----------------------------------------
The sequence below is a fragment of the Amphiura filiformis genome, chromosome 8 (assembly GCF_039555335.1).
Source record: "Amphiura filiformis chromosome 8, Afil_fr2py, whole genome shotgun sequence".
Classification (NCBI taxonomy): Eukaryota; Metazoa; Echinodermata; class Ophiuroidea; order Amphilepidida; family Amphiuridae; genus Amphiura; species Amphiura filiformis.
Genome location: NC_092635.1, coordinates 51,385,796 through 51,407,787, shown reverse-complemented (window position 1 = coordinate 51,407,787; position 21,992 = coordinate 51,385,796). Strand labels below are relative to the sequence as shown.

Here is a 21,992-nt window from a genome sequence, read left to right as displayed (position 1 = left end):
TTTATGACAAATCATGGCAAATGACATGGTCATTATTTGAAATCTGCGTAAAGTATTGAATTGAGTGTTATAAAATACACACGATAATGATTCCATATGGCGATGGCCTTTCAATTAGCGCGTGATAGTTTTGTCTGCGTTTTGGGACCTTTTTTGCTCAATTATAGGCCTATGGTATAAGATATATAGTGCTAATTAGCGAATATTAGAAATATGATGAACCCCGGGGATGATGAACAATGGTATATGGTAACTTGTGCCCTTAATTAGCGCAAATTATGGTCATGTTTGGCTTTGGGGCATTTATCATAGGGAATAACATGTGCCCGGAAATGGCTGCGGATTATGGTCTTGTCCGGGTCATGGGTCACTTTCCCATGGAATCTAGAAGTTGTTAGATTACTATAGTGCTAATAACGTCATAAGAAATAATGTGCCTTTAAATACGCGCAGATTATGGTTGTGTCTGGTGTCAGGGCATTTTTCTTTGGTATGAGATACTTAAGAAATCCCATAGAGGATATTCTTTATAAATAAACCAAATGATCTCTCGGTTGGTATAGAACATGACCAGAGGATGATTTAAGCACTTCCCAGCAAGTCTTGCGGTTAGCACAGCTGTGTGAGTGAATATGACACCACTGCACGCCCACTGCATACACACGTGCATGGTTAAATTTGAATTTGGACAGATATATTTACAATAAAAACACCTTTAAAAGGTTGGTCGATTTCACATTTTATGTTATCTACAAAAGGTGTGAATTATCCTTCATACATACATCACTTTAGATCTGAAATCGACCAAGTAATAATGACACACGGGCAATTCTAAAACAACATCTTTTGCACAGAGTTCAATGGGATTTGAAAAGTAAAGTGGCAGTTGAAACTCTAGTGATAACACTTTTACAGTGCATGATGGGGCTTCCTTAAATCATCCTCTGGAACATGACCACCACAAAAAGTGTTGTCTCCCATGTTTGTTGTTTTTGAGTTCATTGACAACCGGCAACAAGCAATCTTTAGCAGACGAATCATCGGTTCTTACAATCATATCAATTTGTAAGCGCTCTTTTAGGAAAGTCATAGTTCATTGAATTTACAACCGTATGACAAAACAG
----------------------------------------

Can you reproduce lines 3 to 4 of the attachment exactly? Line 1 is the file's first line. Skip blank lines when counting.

Classification (NCBI taxonomy): Eukaryota; Metazoa; Echinodermata; class Ophiuroidea; order Amphilepidida; family Amphiuridae; genus Amphiura; species Amphiura filiformis.
Genome location: NC_092635.1, coordinates 51,385,796 through 51,407,787, shown reverse-complemented (window position 1 = coordinate 51,407,787; position 21,992 = coordinate 51,385,796). Strand labels below are relative to the sequence as shown.